Twice this week, hypodermic needles have been found dumped at Lake Hume on the Victoria, New South Wales border, prompting a warning to barefoot visitors at the popular recreation spot.
- Locals raise fears for walkers after finding dozens of capped and up-capped needles in the water at Lake Hume
- The needles were discovered on both sides of the Victoria New South Wales border
- An increase in visitors to the lake is expected over the Queen’s Birthday long weekend
Mother of one Alex Shain was walking her dogs at Bethanga in Victoria on Wednesday when she came across more than a dozen of capped and uncapped needles.
“I was walking for about ten minutes or so and then I saw a needle about five meters up from the water,” Miss Shain said.
“And as I walked along I saw more that were uncapped.”
Miss Shain used an empty can of drink to collect all the needles she could find but is concerned there are still more out there.
“I think I got about 15 all up, and out of them, about ten were uncapped,” she said.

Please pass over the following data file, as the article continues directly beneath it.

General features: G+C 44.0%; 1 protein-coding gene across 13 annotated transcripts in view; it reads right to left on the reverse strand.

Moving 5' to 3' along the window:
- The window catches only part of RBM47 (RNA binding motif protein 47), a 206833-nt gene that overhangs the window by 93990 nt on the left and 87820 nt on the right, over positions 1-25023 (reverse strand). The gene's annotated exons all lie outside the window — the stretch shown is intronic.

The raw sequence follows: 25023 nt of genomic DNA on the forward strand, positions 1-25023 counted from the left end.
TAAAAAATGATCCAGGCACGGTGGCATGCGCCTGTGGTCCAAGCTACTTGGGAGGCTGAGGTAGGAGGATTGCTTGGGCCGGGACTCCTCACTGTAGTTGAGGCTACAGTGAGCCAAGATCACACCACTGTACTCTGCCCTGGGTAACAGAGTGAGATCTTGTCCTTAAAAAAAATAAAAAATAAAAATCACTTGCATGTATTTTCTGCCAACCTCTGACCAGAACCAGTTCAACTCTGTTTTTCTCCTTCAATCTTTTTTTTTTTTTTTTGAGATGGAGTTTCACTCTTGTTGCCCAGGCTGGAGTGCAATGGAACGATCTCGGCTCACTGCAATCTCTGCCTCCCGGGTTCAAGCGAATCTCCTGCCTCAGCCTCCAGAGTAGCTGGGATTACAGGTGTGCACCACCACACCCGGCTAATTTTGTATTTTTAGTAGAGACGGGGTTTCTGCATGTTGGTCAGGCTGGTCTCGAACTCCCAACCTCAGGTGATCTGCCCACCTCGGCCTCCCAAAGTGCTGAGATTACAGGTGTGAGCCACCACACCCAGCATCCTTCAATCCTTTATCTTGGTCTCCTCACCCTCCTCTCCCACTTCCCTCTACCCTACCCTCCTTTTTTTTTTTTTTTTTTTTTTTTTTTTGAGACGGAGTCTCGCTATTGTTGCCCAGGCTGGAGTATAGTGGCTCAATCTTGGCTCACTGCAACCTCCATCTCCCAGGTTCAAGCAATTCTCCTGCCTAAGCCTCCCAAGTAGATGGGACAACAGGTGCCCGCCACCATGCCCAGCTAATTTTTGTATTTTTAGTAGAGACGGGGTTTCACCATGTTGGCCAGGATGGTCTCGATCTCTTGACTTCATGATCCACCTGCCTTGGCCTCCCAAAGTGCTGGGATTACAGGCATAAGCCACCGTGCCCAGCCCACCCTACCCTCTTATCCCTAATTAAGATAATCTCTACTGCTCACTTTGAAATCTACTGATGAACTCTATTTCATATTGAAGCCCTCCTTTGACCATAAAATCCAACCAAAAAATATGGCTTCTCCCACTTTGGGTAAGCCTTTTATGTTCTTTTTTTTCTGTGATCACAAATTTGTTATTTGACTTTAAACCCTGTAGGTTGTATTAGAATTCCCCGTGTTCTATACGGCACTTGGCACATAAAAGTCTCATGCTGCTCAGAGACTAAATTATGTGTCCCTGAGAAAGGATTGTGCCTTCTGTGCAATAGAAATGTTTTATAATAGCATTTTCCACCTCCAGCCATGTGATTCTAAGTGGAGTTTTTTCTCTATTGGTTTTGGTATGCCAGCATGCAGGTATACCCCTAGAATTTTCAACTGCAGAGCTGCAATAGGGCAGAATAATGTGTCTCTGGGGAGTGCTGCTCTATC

Miss Shain said she was horrified to think she had only been out at the lake with her young daughter a few weeks ago.
She was concerned about people considering heading out on the water for the Queen’s Birthday long weekend, and has urged people to be on alert.
“And I would hate for my four-and-a-half year-old to have come along and picked one up.”
She said she was particularly concerned that most syringes she found were not capped.
“I was really paranoid about my dogs that were running along the shoreline too,” she said.
She contacted local police who said they would send officers out to investigate.
Not the first time
It was the second time in less than a week that syringes have been found in the water at the lake.
On Sunday, Peter Bennet had been at a popular area of the lake, north of the border in New South Wales known as The Pines, when he came across a large number of needles.
He said there were more than 80 syringes floating in the water, many were uncapped.
“I basically grabbed a pair of tongs and a bucket and collected them.”
Mr Bennett immediately contacted New South Wales Police who told him to take the syringes to the Albury Base Hospital to be disposed of.
He said he had been going out to the Lake for more than 20 years and this was the first time he had seen anything like it.
“It’s really disappointing, there are so many people with pets and kids that go out there whether it is winter or summer,” he said.